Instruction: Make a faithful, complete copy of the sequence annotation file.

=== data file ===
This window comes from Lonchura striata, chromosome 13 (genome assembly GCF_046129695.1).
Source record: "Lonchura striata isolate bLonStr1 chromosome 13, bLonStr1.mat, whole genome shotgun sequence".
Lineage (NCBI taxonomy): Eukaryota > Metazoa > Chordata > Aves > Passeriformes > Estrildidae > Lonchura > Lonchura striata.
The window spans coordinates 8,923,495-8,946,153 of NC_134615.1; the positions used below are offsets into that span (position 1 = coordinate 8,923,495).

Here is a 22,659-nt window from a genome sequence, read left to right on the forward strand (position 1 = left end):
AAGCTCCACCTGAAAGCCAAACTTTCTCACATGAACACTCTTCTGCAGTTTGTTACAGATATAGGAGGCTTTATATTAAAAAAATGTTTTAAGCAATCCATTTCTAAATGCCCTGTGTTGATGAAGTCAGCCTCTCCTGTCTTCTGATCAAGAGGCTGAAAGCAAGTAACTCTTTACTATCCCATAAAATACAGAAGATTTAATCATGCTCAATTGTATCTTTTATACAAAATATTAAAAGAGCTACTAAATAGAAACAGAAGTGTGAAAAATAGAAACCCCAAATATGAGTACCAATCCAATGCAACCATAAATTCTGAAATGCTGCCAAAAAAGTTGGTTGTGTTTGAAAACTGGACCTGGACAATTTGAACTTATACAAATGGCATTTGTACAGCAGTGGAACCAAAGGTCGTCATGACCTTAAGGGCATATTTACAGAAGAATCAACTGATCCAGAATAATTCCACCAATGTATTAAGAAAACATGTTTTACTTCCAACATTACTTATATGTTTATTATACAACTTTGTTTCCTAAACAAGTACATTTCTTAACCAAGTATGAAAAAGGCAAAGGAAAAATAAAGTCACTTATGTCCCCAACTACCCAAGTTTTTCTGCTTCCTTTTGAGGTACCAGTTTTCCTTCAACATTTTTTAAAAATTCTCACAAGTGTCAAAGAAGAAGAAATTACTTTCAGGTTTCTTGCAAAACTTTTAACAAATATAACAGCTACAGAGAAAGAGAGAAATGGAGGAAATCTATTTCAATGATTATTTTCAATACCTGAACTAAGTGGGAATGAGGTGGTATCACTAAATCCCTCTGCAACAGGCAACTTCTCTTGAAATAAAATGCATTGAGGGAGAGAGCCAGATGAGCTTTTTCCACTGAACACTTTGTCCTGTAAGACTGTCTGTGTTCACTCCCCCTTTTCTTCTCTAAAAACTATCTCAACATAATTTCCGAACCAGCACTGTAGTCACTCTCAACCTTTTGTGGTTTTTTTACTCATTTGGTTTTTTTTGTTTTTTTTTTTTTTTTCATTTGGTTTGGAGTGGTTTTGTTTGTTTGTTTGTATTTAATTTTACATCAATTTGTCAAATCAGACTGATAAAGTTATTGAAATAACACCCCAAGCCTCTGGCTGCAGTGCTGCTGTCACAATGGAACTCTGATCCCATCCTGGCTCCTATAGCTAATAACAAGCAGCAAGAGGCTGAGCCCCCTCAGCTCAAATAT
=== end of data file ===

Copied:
This window comes from Lonchura striata, chromosome 13 (genome assembly GCF_046129695.1).
Source record: "Lonchura striata isolate bLonStr1 chromosome 13, bLonStr1.mat, whole genome shotgun sequence".
Lineage (NCBI taxonomy): Eukaryota > Metazoa > Chordata > Aves > Passeriformes > Estrildidae > Lonchura > Lonchura striata.
The window spans coordinates 8,923,495-8,946,153 of NC_134615.1; the positions used below are offsets into that span (position 1 = coordinate 8,923,495).

Here is a 22,659-nt window from a genome sequence, read left to right on the forward strand (position 1 = left end):
AAGCTCCACCTGAAAGCCAAACTTTCTCACATGAACACTCTTCTGCAGTTTGTTACAGATATAGGAGGCTTTATATTAAAAAAATGTTTTAAGCAATCCATTTCTAAATGCCCTGTGTTGATGAAGTCAGCCTCTCCTGTCTTCTGATCAAGAGGCTGAAAGCAAGTAACTCTTTACTATCCCATAAAATACAGAAGATTTAATCATGCTCAATTGTATCTTTTATACAAAATATTAAAAGAGCTACTAAATAGAAACAGAAGTGTGAAAAATAGAAACCCCAAATATGAGTACCAATCCAATGCAACCATAAATTCTGAAATGCTGCCAAAAAAGTTGGTTGTGTTTGAAAACTGGACCTGGACAATTTGAACTTATACAAATGGCATTTGTACAGCAGTGGAACCAAAGGTCGTCATGACCTTAAGGGCATATTTACAGAAGAATCAACTGATCCAGAATAATTCCACCAATGTATTAAGAAAACATGTTTTACTTCCAACATTACTTATATGTTTATTATACAACTTTGTTTCCTAAACAAGTACATTTCTTAACCAAGTATGAAAAAGGCAAAGGAAAAATAAAGTCACTTATGTCCCCAACTACCCAAGTTTTTCTGCTTCCTTTTGAGGTACCAGTTTTCCTTCAACATTTTTTAAAAATTCTCACAAGTGTCAAAGAAGAAGAAATTACTTTCAGGTTTCTTGCAAAACTTTTAACAAATATAACAGCTACAGAGAAAGAGAGAAATGGAGGAAATCTATTTCAATGATTATTTTCAATACCTGAACTAAGTGGGAATGAGGTGGTATCACTAAATCCCTCTGCAACAGGCAACTTCTCTTGAAATAAAATGCATTGAGGGAGAGAGCCAGATGAGCTTTTTCCACTGAACACTTTGTCCTGTAAGACTGTCTGTGTTCACTCCCCCTTTTCTTCTCTAAAAACTATCTCAACATAATTTCCGAACCAGCACTGTAGTCACTCTCAACCTTTTGTGGTTTTTTTACTCATTTGGTTTTTTTTGTTTTTTTTTTTTTTTTCATTTGGTTTGGAGTGGTTTTGTTTGTTTGTTTGTATTTAATTTTACATCAATTTGTCAAATCAGACTGATAAAGTTATTGAAATAACACCCCAAGCCTCTGGCTGCAGTGCTGCTGTCACAATGGAACTCTGATCCCATCCTGGCTCCTATAGCTAATAACAAGCAGCAAGAGGCTGAGCCCCCTCAGCTCAAATAT